The Lincoln Plawg - the blog with footnotes

Politics and law from a British perspective (hence Politics LAW BloG): ''People who like this sort of thing...'' as the Great Man said

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Tuesday, October 12, 2004

Colorado EV initiative: now polling neck and neck

Last time we looked (October 8), Proposition 36 was riding high, 51-36.

A SurveyUSA poll released yesterday makes the spread 45-44, with a 4.5 point MOE.

I note with interest that Prop 36 has attracted the attention of the gurus at the Note - who put out an APB to readers for legal advice on the constitutional issues (hard times at Mousewitz?). If passed, it's worth just four votes to the loser - so it's only relevant in the tightest of Electoral Colleges...

On the legal question, a cursory search produces no sign of constitutional challenges to changes to the law in Maine (1969) and Nebraska (1991) whereby, in each state, two EVs are given to the statewide winner, and one EV to the winner of each Congressional district in the state.

Ron Brownstein's Making Every Vote Count Would Be a Tricky Proposition yesterday suggests as particular vulnerabilities in the Colorado case the facts that
  1. the law is to be changed by initiative, rather than by the state legislature (Article II(1)(2)); and

  2. the initiative is expressed to be retroactive to the 2004 presidential election.

As far as presidential polling in Colorado is concerned, this summary shows a mixed picture: SurveyUSA and Mason-Dixon giving Bush an 8-9 point lead, Zogby and - wait for it! - Gallup giving a Kerry 1 point lead and a tie respectively.

The Doomsday scenario, of course, is that Bush loses in CO, but the four EVs he picks up thanks to Prop 36 take him to 270. The deflation of the smugness I suspect in the California carpetbaggers behind the initiative [1] would be a sight to behold!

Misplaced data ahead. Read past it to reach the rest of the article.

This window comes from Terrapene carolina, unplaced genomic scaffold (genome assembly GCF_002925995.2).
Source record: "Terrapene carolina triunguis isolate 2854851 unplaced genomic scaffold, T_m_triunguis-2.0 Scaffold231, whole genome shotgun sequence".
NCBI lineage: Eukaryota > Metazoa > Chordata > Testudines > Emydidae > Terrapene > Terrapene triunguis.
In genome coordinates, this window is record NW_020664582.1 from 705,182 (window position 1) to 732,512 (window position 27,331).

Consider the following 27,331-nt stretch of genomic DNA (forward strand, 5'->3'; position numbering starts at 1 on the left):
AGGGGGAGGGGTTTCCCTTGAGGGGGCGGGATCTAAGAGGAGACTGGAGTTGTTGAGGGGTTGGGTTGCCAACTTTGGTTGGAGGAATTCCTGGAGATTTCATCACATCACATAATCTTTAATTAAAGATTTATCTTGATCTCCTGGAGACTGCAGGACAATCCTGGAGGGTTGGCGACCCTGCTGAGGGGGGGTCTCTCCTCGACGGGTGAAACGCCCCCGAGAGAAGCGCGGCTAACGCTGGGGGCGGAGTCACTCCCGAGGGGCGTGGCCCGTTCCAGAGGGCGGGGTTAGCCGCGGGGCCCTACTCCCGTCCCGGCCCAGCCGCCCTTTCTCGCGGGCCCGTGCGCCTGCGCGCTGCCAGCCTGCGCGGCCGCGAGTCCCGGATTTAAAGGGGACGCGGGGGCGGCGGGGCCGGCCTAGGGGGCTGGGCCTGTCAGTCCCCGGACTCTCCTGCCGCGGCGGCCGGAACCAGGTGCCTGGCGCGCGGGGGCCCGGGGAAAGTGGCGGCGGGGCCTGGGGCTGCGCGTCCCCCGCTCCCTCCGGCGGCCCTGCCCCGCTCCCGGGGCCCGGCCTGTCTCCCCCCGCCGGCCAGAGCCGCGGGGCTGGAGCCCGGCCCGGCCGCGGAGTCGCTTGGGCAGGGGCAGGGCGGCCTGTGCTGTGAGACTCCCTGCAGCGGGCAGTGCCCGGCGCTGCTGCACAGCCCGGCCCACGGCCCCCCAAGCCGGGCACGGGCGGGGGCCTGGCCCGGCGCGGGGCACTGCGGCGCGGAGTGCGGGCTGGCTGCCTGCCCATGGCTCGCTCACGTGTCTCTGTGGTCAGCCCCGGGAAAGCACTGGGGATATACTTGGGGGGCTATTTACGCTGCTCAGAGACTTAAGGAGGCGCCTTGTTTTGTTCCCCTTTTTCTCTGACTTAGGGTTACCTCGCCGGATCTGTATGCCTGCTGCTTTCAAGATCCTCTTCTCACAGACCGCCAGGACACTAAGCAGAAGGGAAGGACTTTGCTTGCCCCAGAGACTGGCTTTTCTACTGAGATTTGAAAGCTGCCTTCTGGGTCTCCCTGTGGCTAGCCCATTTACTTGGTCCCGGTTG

Do you think they would back a Dem fight to declare their own initiative unconstitutional? Or would they choose principle and weigh in on the side of the GOP?

Great craic!

  1. Known as The People's Choice for President. I had read (May 31) this group was based in San Francisco. Time says Phoenix, apparently.


I'm not clear how scorched earth postseason play is going to get. Both parties are going to have no shortage of lawyers in on the ground wherever the popular vote could conceivably be close. And Parkinson's Law is liable to apply.

(Plus these are not exactly campaigns who've been paying overly much attention to the Marquess of Queensbury!)

So, suppose Kerry wins the Electoral College by 30 15 [20 EVs split two ways only go so far!]. What are the chances of one of the Red states learning a trick from Colorado: Ohio, which has a Republican Governor and a GOP-controlled House and Senate, could introduce a bill requiring its EVs to be split proportionately, with effect from 2004, as proposed in CO's Prop 36.

(Both Houses are sitting in November and December [1].)

No doubt, at least one Blue state would take up the challenge - Illinois, say - and all hell would break out.

We're clearly in druther (or TV movie) territory here: but then I can't remember that Florida 2000 was widely predicted.

  1. Research via the National Conference of State Legislatures site - which has a links page with links to the several state sites.

    It also has a piece which links to charts showing the state of the parties in all state legislatures, and the party affiliation of the governors.

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